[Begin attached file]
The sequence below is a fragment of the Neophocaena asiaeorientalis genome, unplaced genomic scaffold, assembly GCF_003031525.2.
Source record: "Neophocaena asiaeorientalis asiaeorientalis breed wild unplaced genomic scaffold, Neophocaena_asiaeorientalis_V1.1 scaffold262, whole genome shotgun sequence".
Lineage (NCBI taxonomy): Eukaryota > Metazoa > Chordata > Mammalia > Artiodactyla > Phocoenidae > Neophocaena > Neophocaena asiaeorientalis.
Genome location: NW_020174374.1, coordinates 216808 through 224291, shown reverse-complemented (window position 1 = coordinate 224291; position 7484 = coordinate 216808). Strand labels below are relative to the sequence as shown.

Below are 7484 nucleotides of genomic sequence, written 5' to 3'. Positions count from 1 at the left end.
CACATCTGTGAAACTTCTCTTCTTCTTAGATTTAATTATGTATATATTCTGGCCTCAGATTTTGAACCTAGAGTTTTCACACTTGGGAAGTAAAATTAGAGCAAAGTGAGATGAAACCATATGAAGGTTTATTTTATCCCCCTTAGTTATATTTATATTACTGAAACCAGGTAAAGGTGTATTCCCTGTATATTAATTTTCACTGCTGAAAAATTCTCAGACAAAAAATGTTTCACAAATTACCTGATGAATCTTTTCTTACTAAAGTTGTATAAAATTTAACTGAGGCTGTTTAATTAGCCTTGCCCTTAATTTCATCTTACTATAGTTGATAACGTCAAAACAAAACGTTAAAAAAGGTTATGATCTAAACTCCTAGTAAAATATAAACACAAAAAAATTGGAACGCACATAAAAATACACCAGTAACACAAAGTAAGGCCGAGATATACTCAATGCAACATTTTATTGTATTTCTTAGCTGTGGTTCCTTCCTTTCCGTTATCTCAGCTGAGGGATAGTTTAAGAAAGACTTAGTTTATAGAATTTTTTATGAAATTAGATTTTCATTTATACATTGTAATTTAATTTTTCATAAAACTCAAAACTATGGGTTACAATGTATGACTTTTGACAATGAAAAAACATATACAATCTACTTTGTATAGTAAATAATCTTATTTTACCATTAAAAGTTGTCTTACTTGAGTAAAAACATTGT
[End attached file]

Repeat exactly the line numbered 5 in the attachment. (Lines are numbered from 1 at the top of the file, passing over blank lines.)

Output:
Below are 7484 nucleotides of genomic sequence, written 5' to 3'. Positions count from 1 at the left end.